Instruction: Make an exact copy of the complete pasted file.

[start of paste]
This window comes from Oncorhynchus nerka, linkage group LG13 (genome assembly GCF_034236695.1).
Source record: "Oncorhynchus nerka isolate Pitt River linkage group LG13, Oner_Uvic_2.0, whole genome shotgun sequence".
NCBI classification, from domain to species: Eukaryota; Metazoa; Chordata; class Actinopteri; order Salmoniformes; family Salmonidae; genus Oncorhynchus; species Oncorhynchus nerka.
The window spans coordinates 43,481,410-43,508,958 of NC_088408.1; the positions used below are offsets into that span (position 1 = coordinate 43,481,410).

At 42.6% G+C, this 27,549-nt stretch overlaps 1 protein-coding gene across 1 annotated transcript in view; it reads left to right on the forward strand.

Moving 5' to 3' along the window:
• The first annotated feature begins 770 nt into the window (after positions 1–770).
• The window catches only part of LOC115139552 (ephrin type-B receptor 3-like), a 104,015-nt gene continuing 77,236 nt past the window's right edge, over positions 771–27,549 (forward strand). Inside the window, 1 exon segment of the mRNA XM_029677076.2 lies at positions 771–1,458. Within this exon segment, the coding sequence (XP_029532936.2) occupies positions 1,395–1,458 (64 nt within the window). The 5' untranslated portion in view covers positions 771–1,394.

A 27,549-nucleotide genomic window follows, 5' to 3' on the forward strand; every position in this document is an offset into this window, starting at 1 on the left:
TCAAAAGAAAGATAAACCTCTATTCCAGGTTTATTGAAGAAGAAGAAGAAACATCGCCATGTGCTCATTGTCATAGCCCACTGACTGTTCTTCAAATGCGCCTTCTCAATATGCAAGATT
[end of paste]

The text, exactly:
This window comes from Oncorhynchus nerka, linkage group LG13 (genome assembly GCF_034236695.1).
Source record: "Oncorhynchus nerka isolate Pitt River linkage group LG13, Oner_Uvic_2.0, whole genome shotgun sequence".
NCBI classification, from domain to species: Eukaryota; Metazoa; Chordata; class Actinopteri; order Salmoniformes; family Salmonidae; genus Oncorhynchus; species Oncorhynchus nerka.
The window spans coordinates 43,481,410-43,508,958 of NC_088408.1; the positions used below are offsets into that span (position 1 = coordinate 43,481,410).

At 42.6% G+C, this 27,549-nt stretch overlaps 1 protein-coding gene across 1 annotated transcript in view; it reads left to right on the forward strand.

Moving 5' to 3' along the window:
• The first annotated feature begins 770 nt into the window (after positions 1–770).
• The window catches only part of LOC115139552 (ephrin type-B receptor 3-like), a 104,015-nt gene continuing 77,236 nt past the window's right edge, over positions 771–27,549 (forward strand). Inside the window, 1 exon segment of the mRNA XM_029677076.2 lies at positions 771–1,458. Within this exon segment, the coding sequence (XP_029532936.2) occupies positions 1,395–1,458 (64 nt within the window). The 5' untranslated portion in view covers positions 771–1,394.

A 27,549-nucleotide genomic window follows, 5' to 3' on the forward strand; every position in this document is an offset into this window, starting at 1 on the left:
TCAAAAGAAAGATAAACCTCTATTCCAGGTTTATTGAAGAAGAAGAAGAAACATCGCCATGTGCTCATTGTCATAGCCCACTGACTGTTCTTCAAATGCGCCTTCTCAATATGCAAGATT